(Source: The Miami Herald)
Normally, Rubén Sánchez would not interrupt a live interview with as prominent a newsmaker as Gov. Ricardo Rosselló.
But Wednesday was anything but normal.
Less than an hour after Hurricane Maria plowed into Puerto Rico, Rosselló was updating Spanish-language radio listeners by phone on the Category 4 storm’s destructive path when host Sánchez suddenly interrupted.
The studios of Univision’s WKAQ-AM (580) had become “vulnerable,” Sánchez said, his voice tinged with tension. He and his broadcast colleagues would have to abandon the premises — and fast.
“Stay safe,” Rosselló said, urging them to seek shelter in an internal hallway.
Finding refuge — and a safe place to keep broadcasting — turned out to be complicated. The station and a handful of others became vital listening posts for Puerto Ricans starved of information Wednesday as their electricity went dark and their cellphones silent. Several news outlets continuously reported online, but relatively few people on the island could click.
[…]“A few of the offices exploded,” he said, describing how Maria shattered street-facing office windows and forced itself into the building, in the Guaynabo neighborhood west of San Juan. “It even changed the smell of the environment, and the temperature in WKAQ.”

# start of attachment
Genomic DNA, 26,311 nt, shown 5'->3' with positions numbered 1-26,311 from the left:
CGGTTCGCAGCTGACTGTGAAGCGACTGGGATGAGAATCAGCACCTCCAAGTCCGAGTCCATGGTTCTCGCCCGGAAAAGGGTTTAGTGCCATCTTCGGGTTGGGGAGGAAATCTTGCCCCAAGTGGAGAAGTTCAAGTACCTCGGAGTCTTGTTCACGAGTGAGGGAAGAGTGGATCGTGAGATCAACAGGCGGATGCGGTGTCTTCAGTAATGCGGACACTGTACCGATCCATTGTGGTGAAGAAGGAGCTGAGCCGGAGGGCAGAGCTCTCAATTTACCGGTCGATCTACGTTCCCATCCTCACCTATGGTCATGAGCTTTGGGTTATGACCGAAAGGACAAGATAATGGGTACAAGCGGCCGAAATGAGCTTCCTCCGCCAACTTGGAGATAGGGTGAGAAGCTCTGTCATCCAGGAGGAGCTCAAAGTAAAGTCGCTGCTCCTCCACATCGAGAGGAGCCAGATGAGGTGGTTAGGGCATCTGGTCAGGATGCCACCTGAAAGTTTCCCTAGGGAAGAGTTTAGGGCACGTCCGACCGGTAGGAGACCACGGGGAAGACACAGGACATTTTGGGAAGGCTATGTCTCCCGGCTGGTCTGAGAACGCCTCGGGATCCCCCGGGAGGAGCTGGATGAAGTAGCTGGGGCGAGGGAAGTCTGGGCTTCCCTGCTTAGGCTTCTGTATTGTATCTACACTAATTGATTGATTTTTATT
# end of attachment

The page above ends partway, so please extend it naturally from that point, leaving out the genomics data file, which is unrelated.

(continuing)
The on-air staffers scrambled, making their way into the studios of a sister station, WKAQ-FM (104.7), known as KQ-105. But even that proved insufficient. Moments later, News Director Jaime Cosme grabbed the microphone to say they were devising a makeshift studio deeper in the building — a structure that, until Wednesday morning, the station had considered a “bunker.”
Sánchez likened the scene to a grenade blast. “It was a bunker,” Sánchez said. “We could see the sky because the roof blew off.”[…]